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How School and Community Partnerships Support the Mental Health Needs of All Students

Mental health is fundamental to the overall health of school communities. CASEL rates the correlation between mental health and academic outcomes as high, emphasizing the interrelatedness, interdependence, and intersectionality of the two. Therefore, it is imperative that partnering schools and community organizations make intentional efforts to meet the needs of students who require significant mental health support. The information in this module has been developed to provide flexible, evidence-based guidance for districts and schools to consider as they partner with community organizations to provide mental health supports to students. 

Context and Considerations

In a 2021 Reuters survey of U.S. Schools, 74% of responding districts reported multiple indicators of increased student mental health stressors, while more than 50% reported the need for increased mental health referrals and counseling. Many of those seeking mental health services need crisis response services to address suicidal ideation or attempts, self-harm, intent to harm others or other mental health concerns that require targeted, intensive support. Partnering with external agencies, local nonprofits and organizations that can offer mental health and behavioral crisis supports can increase the capacity of schools and districts to provide needed mental health supports for students (CASEL 2020).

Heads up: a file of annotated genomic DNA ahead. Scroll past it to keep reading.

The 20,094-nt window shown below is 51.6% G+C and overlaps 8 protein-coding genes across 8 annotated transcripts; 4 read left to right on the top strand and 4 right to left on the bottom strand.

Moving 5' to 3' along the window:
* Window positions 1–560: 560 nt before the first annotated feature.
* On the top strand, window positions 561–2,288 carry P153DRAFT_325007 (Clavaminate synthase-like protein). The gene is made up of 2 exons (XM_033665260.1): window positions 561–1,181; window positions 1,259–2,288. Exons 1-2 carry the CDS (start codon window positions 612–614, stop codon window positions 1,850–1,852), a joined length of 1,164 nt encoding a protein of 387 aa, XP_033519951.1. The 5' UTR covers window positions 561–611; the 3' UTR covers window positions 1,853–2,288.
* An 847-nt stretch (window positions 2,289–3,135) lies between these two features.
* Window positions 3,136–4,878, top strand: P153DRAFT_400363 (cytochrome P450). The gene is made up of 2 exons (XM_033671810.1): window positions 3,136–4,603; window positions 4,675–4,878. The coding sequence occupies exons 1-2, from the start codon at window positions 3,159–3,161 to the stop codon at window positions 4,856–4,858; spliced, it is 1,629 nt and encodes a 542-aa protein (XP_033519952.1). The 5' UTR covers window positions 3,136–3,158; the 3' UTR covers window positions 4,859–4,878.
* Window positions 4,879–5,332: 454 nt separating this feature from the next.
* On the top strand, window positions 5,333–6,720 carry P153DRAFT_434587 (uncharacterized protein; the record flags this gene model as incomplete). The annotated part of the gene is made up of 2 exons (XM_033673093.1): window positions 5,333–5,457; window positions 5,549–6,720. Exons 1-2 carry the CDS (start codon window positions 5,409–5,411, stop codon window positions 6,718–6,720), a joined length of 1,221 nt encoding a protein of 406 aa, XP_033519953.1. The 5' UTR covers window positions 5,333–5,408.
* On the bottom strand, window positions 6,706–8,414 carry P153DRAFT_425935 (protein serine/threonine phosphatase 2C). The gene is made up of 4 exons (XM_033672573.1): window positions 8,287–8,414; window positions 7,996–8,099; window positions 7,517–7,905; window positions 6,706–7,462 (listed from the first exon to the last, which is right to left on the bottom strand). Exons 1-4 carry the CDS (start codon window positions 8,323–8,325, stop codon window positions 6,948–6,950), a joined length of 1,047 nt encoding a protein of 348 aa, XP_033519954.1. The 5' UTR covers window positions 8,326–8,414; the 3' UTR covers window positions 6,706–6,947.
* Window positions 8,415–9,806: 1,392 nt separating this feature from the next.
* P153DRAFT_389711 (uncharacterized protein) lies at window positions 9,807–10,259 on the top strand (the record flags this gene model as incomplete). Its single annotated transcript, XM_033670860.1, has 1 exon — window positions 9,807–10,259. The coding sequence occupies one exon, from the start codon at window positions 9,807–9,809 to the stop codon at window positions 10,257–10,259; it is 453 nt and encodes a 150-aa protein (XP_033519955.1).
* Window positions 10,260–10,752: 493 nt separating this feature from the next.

How can schools or districts leverage resources to provide the mental health supports my students need?

  1. Leveraging social and emotional learning (SEL), positive behavior supports and restorative discipline practices through a trauma-informed lens allows schools to effectively meet the needs of students with diverse mental health and wellbeing needs. 
  2. Utilizing mental health crisis teams can provide targeted and intensive mental health supports to students who require significant levels of support. These teams should include professionals, caregivers, community partners and stakeholders who understand robust approaches to mental health crisis management. 
  3. Implementing CASEL's roadmap to effective SEL. It contains effective practices and actions that schools and districts can adopt and apply into their existing plans or make the bedrock of a new plan currently being written.
  4. Allocating supplemental federal funding.  ESSER I, II and III funds can be braided with existing federal and state funds to pay for essential services and materials to support mental health for students. For more information on ESSER funding, please see the CDE Federal Programs Unit Technical Assistance and Resource webpage. Districts and schools can also contact the CDE Federal Programs Unit by clicking on the link. 

Some key considerations districts and schools should keep in mind in moving forward in their plans to support the social and emotional learning and mental health support of their students, which may include community partnerships:

■ Ensure students already identified as having significant mental health needs receive immediate support and regularly update existing school and student support plans.